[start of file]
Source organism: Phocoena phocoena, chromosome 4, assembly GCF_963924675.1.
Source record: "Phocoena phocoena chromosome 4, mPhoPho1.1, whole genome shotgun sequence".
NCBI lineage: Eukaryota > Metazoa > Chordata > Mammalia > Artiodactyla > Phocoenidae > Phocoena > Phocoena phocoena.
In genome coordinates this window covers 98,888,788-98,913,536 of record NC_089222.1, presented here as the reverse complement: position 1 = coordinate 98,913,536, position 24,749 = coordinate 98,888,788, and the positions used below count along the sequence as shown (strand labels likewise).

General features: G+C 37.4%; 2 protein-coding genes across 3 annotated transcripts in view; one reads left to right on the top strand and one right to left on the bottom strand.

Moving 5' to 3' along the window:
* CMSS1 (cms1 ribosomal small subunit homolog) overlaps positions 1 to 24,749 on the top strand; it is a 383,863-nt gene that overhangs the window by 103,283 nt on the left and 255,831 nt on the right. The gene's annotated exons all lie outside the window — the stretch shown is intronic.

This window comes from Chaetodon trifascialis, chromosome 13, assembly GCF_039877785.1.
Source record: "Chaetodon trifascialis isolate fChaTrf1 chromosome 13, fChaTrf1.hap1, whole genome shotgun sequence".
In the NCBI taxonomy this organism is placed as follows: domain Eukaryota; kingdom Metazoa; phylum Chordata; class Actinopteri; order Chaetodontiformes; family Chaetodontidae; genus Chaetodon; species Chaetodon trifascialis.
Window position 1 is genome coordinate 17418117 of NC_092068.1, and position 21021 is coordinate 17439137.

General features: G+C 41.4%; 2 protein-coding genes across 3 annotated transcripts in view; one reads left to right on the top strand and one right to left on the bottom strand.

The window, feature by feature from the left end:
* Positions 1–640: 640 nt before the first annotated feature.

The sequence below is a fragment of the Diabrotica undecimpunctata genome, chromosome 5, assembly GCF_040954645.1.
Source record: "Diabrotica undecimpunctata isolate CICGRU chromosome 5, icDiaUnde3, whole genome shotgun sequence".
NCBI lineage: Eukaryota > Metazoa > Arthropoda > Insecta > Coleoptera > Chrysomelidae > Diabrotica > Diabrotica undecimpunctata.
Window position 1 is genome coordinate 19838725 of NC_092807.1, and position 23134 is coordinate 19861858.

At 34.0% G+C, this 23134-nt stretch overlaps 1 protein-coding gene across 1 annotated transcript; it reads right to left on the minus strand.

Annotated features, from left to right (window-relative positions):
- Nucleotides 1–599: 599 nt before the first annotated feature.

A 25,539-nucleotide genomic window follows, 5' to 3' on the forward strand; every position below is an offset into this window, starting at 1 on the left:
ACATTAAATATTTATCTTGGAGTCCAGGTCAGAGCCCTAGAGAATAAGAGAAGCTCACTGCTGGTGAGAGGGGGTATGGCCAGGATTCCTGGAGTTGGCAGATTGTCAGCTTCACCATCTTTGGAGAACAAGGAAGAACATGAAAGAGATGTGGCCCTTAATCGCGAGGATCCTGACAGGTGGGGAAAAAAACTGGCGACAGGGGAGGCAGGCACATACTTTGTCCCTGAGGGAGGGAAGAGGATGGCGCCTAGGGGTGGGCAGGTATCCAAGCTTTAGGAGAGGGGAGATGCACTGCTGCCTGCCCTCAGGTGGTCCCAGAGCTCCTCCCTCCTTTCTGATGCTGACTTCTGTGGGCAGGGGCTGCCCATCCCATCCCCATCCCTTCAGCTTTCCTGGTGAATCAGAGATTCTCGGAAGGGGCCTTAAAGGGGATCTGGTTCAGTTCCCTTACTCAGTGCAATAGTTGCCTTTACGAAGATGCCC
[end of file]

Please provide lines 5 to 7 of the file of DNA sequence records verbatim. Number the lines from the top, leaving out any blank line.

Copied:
General features: G+C 37.4%; 2 protein-coding genes across 3 annotated transcripts in view; one reads left to right on the top strand and one right to left on the bottom strand.

Moving 5' to 3' along the window:
* CMSS1 (cms1 ribosomal small subunit homolog) overlaps positions 1 to 24,749 on the top strand; it is a 383,863-nt gene that overhangs the window by 103,283 nt on the left and 255,831 nt on the right. The gene's annotated exons all lie outside the window — the stretch shown is intronic.